ARE YOU A REACTOR OR AN OVER- REACTOR?
Below are situations that cause stress in some and distress in
others. Imagine yourself in each one right now. How are you reacting?
- Driving your car in rush hour
- Getting a last minute work assignment
- Misplacing something in the house
- Having something break while using it
- Dealing with incompetence at work
- Planning your budget
- Being blamed for something
- Waiting in a long line at the grocery store or bank
SOME HEALTHFUL HINTS
Basically, we need to modify our over-reactions to situations.
Rather than seeing situations as psychologically or physically threatening and thereby
activating our sympathetic nervous system, our parasympathetic nervous system (that part
which helps lower physiological arousal) needs to be called into play. The following
suggestions are designed to reduce distress. Try them. They work!
- Learn to Relax. Throughout the day, take "minibreaks."
Sit-down and get comfortable, slowly take a deep breath in, hold it, and then exhale very
slowly. At the same time, let your shoulder muscles droop, smile, and say something
positive like, "I am r-e-l-a-x-e-d." Be sure to get sufficient rest at night.
- Practice Acceptance. Many people get distressed over things they
won't let themselves accept. Often these are things that can't be changed, like someone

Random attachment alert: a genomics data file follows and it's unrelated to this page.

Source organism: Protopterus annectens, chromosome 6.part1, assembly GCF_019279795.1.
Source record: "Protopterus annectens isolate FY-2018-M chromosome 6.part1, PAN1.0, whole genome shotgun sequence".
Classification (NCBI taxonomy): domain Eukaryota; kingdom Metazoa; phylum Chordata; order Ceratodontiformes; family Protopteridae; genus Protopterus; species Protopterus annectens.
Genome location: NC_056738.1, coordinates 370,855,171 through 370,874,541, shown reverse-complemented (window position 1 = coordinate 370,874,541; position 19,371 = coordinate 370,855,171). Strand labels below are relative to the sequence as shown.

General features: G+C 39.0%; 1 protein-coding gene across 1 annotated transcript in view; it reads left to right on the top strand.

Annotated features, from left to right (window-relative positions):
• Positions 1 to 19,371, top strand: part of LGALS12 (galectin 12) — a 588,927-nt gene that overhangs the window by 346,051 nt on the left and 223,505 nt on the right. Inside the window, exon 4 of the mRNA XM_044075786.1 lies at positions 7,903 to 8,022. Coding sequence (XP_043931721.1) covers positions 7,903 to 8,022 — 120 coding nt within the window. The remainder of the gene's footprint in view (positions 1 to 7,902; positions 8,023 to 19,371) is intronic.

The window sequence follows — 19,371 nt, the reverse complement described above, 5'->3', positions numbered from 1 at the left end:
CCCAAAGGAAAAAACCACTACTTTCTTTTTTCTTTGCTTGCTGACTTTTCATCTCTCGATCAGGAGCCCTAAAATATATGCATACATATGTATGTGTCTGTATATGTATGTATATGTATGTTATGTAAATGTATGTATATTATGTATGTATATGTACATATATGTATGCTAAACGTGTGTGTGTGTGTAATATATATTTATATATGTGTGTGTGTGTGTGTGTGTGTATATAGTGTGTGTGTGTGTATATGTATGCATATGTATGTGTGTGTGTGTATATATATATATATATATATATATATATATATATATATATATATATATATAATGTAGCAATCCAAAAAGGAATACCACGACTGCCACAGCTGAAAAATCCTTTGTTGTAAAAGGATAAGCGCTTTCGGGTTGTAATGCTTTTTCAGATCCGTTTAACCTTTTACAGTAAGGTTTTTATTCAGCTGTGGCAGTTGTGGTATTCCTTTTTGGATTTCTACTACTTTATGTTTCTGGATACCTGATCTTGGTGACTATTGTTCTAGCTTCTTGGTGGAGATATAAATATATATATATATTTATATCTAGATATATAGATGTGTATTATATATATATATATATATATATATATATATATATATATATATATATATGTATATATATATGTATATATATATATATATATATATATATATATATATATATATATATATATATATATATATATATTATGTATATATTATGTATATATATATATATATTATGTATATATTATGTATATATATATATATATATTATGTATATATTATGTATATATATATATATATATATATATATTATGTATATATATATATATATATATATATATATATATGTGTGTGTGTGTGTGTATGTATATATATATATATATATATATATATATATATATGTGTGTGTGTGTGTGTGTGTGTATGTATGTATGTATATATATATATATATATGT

else's feelings or beliefs. If something unjust bothers you, that is different. If you act
in a responsible way, the chances are you will manage stress effectively.
- Talk Rationally to Yourself. Ask yourself what real impact the
stressful situation will have on you in a day or a week and see if you can let the
negative thoughts go. think through whether the situation is your problem or the other's.
If it is yours, approach it calmly and firmly; if it is the other's, there is not much you
can do about it. Rather than condemn yourself with hindsight thinking like, "I should
have ...," think about what you can learn from the error and plan for the future.
Watch out for perfectionism - set realistic and attainable goals. Remember, everyone makes
errors. Be careful of procrastination - breaking tasks into smaller units will help and
prioritizing will help get things done.
- Get Organized. Develop a realistic schedule of daily activities that
includes time for work, sleep, relationships, and recreation. Use a daily "thing to